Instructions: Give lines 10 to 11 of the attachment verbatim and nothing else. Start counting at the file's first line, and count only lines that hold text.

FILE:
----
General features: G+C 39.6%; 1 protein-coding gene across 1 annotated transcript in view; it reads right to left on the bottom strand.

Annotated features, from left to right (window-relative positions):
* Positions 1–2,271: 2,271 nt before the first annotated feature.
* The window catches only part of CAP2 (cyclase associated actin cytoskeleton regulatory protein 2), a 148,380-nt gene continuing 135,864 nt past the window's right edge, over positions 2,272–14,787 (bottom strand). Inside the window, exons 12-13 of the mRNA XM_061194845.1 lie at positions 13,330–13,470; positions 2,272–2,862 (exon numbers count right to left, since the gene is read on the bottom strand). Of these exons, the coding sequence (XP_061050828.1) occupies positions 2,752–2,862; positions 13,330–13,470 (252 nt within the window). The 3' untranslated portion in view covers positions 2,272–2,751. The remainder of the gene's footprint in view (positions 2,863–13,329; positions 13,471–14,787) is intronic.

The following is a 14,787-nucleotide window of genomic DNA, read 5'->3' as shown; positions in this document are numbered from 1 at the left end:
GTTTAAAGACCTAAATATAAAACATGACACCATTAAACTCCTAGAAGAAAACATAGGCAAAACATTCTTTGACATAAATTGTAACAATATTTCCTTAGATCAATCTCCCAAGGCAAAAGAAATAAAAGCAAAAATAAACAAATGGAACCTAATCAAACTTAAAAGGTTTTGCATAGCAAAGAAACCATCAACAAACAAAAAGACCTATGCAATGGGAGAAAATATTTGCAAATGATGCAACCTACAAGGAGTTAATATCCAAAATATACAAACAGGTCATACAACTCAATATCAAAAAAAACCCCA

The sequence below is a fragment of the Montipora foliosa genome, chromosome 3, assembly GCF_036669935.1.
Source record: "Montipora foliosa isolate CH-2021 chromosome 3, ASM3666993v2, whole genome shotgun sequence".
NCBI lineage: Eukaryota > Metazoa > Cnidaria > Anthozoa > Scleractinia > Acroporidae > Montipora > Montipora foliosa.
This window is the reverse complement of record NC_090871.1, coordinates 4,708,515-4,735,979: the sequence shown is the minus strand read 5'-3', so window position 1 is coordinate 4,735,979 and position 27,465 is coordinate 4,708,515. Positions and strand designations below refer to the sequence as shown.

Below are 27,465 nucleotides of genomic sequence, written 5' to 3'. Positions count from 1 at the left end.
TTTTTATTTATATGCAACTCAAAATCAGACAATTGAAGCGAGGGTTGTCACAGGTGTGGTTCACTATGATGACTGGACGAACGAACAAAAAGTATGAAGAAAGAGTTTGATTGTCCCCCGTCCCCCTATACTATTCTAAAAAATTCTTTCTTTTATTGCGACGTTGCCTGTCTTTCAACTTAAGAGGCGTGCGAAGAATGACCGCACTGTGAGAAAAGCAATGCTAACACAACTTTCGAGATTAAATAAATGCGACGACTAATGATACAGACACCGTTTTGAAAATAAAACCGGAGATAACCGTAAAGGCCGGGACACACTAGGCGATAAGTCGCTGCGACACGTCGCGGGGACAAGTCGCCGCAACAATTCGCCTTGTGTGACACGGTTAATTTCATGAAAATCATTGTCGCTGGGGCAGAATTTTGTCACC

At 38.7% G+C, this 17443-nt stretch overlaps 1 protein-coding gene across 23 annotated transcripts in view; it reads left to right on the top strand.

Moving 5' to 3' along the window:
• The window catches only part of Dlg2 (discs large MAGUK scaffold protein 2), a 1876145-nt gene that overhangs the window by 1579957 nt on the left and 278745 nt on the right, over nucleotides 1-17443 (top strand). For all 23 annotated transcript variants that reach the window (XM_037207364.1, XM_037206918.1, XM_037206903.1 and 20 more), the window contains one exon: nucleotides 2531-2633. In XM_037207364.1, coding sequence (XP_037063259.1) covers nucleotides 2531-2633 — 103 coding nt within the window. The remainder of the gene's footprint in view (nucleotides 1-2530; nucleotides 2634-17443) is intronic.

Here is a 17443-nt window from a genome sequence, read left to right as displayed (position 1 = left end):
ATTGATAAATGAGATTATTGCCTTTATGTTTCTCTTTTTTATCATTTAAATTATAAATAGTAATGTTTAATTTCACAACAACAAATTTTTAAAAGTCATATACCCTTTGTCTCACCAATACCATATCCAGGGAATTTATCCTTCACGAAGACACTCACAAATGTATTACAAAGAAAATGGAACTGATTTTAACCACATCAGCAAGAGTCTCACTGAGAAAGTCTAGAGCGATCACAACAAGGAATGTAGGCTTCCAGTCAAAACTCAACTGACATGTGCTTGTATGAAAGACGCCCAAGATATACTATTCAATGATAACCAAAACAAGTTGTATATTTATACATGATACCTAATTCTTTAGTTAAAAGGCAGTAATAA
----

This window is the reverse complement of record NC_090871.1, coordinates 4,708,515-4,735,979: the sequence shown is the minus strand read 5'-3', so window position 1 is coordinate 4,735,979 and position 27,465 is coordinate 4,708,515. Positions and strand designations below refer to the sequence as shown.

Below are 27,465 nucleotides of genomic sequence, written 5' to 3'. Positions count from 1 at the left end.